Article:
4. In this scenario, the person says there is no god. That is an affirmative statement and the person is called upon to justify the affirmative statement. They can't just lay back and claim it is based on a lack of evidence because that is not what they have said. They have made an affirmative statement that god does not exist and so they have the burden to justify the statement.

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The question being asked assumes "God" exists and I, as an atheist, have to prove otherwise. So what is it, exactly, I need to disprove? Do you have an example? Most likely you're sending me on a wild goose chase. I'll head into the woods looking for this "God" and no matter what I find it won't be "God" or at least your "God." Maybe Bigfoot would be a better comparison? How long have people looked for that thing? And how many theories as to what it just might be have come and gone? But no "Bigfoot." Just wasted time and energy. Into the woods they go and back out they come empty handed. Nessie was (and maybe still is) another one. Once they exhaust all their efforts searching for one type of creature, like a Neanderthal or something, they decide it really wasn't that and now it's some sort of ape or whatever (I really don't follow this enough to know if these are things they actually think about Bigfoot). But the point is the searches fail, the creature evolves, then the searches continue. And on and on. One day maybe they'll capture some large, furry, animal, and that will become "Bigfoot," but that doesn't mean it always was and has been Bigfoot. It's just now what satisfies the people (most like only some of the people and others will keep searching for the "real" Bigfoot).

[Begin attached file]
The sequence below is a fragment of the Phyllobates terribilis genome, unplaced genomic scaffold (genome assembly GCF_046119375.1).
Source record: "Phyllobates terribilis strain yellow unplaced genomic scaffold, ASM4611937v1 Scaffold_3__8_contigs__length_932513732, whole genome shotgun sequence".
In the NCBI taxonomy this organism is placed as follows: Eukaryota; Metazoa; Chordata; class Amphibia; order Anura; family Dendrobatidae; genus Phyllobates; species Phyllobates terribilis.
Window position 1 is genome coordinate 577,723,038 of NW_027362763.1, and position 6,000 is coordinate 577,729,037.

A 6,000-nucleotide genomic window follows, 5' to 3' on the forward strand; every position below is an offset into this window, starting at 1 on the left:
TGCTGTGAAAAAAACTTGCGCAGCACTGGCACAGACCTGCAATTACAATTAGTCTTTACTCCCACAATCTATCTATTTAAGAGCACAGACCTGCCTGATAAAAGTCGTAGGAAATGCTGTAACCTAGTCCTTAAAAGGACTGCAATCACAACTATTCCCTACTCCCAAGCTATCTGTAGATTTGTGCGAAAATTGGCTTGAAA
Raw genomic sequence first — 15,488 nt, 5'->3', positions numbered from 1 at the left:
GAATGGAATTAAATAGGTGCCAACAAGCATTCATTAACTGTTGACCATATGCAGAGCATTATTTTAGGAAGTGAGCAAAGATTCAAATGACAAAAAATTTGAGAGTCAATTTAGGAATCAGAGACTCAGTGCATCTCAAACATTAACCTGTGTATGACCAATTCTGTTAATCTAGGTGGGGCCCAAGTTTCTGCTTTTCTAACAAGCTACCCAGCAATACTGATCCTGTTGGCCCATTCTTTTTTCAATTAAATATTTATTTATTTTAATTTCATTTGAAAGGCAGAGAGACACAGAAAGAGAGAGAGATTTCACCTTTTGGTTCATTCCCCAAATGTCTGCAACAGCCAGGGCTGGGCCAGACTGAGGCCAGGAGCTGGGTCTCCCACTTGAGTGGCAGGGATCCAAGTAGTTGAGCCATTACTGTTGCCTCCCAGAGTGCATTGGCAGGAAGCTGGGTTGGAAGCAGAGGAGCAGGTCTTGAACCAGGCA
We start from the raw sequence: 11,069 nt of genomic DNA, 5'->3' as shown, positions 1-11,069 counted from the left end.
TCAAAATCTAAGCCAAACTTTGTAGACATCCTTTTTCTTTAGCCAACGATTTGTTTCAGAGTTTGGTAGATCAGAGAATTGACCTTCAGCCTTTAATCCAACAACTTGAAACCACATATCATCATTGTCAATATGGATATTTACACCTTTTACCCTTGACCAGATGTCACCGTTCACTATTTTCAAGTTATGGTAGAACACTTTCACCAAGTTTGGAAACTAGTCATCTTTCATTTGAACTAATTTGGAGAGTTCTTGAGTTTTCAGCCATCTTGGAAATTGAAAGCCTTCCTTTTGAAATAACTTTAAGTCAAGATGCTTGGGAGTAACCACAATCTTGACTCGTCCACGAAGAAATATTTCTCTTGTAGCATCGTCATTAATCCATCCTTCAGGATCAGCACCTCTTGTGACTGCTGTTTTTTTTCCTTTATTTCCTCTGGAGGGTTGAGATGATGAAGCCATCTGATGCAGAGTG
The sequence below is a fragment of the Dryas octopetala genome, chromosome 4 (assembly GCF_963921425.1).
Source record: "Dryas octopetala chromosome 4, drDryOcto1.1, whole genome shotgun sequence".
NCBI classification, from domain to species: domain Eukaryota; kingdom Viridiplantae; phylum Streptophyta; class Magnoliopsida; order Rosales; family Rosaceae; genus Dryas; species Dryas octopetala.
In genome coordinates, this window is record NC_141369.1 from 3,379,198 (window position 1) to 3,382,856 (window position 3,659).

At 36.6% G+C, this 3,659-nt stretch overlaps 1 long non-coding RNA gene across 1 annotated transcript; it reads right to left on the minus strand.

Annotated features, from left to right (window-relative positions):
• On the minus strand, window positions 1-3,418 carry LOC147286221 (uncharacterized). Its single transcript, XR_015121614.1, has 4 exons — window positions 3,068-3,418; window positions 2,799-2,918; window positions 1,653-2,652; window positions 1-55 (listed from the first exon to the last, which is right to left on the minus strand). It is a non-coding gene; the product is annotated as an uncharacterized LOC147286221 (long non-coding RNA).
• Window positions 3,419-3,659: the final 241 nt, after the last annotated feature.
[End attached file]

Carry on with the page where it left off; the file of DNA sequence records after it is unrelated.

So what is "God?" A man, or group of men/women, on a mountain? A cloud? A sphere covering the planet? A spirit of some sort? Maybe some animals? Nature then? The universe? The omniverse? The parallel-omniverse? A combination of these? None of these? Turtles? What is it I'm debunking? First I would need to figure out what "God" is then I would need to debunk it. But if I find "God" I surely couldn't debunk it at that point. I may not worship it, because who says a "god" must be worshiped, but to find any gods is to acknowledge them. That's the reasonable course. To date only stories of gods exist. Not the actual deities in those stories themselves. Debunking stories is easy. This has been done many times over. The gods have yet to be presented for examination. Stories are not gods. Don't be fooled.

 

mwc

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I just want to thank you all, my dear friends for taking the time to answer and give me all your opinions on this issue. I will again tomorrow, when I am not so tired, go over each and every explanation that you offered to me. What a friggin' bunch of intelligent people on this site. I was so lucky the day I joined this group. Love to each and everyone of you tonight - and again....thank you............:kiss:

 

Sincerely, Margee

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Atheists literally have nothing to prove. Only by verifying there is SOME thing there is it possible to prove no thing. So the burden of proof is on the believers.

 

As it stands, nobody has been able to prove anything one way or another. I have seen nothing to prove to me that there is a god, so I have no reason to believe in one. It's a passive stance.

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Agnostics and Atheists - Question Please.:scratch:

 

How do we 'prove' the non-existence of god? I heard it said many times here that we see no evidence for the existence of god. It that it in a nutshell? Do we have better arguments than this?

 

Is it possible to prove the non-existence of god just by saying we don't have verification? :shrug:

 

 

It is interesting that Christians run on the baseless assumption of God's existence and then demand that others prove them wrong. The problem with proof is that people will believe whatever they want even when faced with evidence to the contrary. Thus Christian apologetics. So my answer is that it depends on the person to whom you are trying to prove it to.

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God only exists between the ears of a believer. Other than that, he does not exist as an entity.

 

Man believes in immortality but sadly, the only truth that comes out of the church is dust to dust...

 

If I meet a god in an afterlife I deny exists, he better be wearing a nad protector as a kick in the nads is what is what he will get from me. :)